Election officials in Chicago say the start of early voting is likely to be delayed because of so many candidate ballot challenges.
Early voting is slated to begin statewide [this] week on Thursday.
Chicago Board of Election Commissioners spokesman Jim Allen said Friday that with rulings pending on which candidates are going to be on the ballot, voting equipment won’t be programmed, tested and ready for ballots in several languages by Thursday.
Allen declined to offer further details, saying the board would issue more information Monday.
I don’t know if there are more challenges than usual this cycle, but resolutions to these cases do seem to be taking far too long. They went back and forth on Sen. Silverstein’s case so many times I lost count.
We need a better system if we want to start voting this early.
*** UPDATE *** Press release…
Although Feb. 8, 2018 was the new statutory starting date for Early Voting, there remain ongoing cases involving objections to candidates’ petitions. As a result, ballots are not ready, and the programming and testing of voting equipment cannot be completed by Feb. 8. The Board of Election Commissioners anticipates that balloting systems will be fully tested and available by Feb. 21, if not sooner.
Objections to certain countywide and statewide candidates’ nominating petitions were resolved recently or still are being resolved. Programming and testing of the equipment in the city’s more than 1,000 ballot variations in four languages is still under way.
The Board will update the Early Voting schedule at chicagoelections.com as soon as possible. Any voters who arrive at the Chicago Election Board to use Early Voting in the meantime will be provided with an application to Vote By Mail. Chicago voters also may apply online to Vote By Mail at chicagoelections.com.
* Speaking of challenges…
On Friday, Scott Drury, Democratic candidate for Attorney General, filed his Notice of Appeal, beginning the process of contesting the decision of a Circuit Court of Cook County associate judge who ordered Drury’s name removed from the Democratic ballot for Illinois Attorney General. In the Notice, Drury asks the appellate court to reverse the decision of the circuit court and affirm the original decision of the State Officers Electoral Board which found that Drury’s name should remain on the ballot. Drury also asks the court to order that his name be printed on every ballot issued during the pendency of the appeal in order to avoid any prejudice.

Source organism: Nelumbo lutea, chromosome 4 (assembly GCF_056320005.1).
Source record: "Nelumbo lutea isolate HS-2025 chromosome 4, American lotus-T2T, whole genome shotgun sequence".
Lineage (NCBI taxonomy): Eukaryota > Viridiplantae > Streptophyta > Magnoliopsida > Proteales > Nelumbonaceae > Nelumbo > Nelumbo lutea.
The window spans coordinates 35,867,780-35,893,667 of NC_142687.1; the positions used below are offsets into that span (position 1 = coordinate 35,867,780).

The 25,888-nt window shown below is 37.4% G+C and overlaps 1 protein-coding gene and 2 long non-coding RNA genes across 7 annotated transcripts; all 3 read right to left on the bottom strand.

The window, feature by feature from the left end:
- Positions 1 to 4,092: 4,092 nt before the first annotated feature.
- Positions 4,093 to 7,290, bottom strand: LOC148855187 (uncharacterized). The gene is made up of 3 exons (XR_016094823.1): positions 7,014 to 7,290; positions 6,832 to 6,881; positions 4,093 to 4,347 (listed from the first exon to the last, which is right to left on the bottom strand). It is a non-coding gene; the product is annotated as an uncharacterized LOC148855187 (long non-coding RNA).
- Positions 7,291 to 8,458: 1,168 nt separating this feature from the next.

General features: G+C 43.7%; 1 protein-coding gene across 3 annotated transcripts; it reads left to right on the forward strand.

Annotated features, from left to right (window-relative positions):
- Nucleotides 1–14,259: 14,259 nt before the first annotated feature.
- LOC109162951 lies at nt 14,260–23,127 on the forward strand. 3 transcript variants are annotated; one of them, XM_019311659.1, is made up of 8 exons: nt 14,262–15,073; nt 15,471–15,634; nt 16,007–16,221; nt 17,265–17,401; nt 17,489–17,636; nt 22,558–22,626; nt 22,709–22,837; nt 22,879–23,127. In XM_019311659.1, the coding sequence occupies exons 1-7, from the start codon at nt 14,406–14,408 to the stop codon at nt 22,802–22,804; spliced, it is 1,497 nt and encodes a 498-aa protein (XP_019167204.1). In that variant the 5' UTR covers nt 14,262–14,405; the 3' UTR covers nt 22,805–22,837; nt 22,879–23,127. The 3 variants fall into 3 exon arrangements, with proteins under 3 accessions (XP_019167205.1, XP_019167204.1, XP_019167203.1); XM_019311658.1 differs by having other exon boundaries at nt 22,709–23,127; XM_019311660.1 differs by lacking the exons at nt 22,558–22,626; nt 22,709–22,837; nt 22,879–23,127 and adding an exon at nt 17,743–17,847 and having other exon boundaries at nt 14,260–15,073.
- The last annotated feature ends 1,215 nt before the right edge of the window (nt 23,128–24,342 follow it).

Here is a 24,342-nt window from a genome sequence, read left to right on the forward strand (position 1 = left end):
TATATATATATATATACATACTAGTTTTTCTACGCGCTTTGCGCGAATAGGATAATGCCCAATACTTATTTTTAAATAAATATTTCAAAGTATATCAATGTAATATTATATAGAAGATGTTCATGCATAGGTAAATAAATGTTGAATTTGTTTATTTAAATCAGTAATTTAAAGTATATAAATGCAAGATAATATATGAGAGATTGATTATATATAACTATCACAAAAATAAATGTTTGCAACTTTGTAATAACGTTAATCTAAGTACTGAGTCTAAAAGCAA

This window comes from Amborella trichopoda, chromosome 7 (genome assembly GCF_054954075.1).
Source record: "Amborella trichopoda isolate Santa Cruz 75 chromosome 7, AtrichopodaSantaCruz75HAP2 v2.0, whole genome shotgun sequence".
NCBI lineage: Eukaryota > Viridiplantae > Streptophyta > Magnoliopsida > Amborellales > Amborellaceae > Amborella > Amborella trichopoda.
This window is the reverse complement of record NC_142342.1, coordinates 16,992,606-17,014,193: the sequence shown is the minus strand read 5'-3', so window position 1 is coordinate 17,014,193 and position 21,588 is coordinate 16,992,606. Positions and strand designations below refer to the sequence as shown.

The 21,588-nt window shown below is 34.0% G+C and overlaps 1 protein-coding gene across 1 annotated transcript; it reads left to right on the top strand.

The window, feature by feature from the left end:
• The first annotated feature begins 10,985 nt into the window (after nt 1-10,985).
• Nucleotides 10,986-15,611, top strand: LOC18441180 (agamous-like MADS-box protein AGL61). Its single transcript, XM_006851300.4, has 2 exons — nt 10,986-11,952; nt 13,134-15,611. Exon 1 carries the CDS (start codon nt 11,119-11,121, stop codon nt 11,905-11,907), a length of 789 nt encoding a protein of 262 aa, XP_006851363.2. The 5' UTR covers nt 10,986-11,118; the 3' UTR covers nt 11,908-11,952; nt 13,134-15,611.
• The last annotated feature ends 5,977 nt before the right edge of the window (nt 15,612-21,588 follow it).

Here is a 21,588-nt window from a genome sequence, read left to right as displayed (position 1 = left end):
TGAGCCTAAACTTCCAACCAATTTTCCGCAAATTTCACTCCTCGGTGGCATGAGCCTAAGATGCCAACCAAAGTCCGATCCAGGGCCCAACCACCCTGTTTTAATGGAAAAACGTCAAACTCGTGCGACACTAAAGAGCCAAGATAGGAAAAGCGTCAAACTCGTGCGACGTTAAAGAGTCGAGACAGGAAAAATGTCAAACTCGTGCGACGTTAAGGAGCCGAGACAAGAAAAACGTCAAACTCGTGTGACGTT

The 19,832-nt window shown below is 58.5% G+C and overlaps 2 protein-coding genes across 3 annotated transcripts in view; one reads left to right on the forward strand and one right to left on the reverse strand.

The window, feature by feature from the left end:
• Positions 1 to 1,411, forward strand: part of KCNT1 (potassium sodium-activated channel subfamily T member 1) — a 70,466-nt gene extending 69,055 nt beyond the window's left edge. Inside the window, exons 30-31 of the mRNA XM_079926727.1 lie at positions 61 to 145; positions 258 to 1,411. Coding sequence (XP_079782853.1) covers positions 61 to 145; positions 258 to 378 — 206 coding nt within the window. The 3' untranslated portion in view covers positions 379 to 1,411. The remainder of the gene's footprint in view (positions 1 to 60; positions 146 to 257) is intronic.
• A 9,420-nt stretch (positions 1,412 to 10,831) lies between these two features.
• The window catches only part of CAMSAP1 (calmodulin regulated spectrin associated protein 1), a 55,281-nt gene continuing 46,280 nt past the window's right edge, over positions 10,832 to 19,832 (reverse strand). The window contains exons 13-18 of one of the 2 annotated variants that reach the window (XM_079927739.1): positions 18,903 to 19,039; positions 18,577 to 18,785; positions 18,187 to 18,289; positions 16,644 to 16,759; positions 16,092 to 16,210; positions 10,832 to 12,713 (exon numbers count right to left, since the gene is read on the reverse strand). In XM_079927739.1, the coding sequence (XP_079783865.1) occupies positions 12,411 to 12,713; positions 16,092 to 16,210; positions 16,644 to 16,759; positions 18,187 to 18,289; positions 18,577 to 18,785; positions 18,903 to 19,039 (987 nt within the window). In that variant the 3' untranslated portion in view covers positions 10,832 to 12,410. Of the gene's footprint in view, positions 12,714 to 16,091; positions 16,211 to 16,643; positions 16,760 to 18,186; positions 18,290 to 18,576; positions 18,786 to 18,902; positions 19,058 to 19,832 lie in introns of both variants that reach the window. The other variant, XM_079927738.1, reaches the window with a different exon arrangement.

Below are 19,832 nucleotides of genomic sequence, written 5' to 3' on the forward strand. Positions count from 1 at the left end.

On Friday, Drury also filed an emergency motion to expedite the appeal and stay the circuit court’s order, pending completion of the appeal. In the motion, Drury contends that, absent a stay, a new election may be necessary because of the potential taint of ballots being issued without his name. Drury further contends that a stay is necessary to protect his rights and the rights of voters.
The circuit court’s decision has already begun to wreak havoc on the election process. The Chicago Board of Elections has indicated that it is going to delay the start of early voting, in part, because of the pendency of Drury’s case. “The fact that Mike Madigan would rather taint the election for Illinois’ chief legal officer than have an attorney general he cannot control, demonstrates how little he cares for Illinois residents and how much he cares about his self-preservation,” said Drury.
The appeal and related motions are pending before the Illinois Appellate Court – First Judicial District in Chicago, Illinois. The court has not yet ruled on Drury’s motion.
Drury is being represented by Casey Westover of Reed Smith LLP and Patrick Dwyer, III of Dwyer & Coogan, P.C.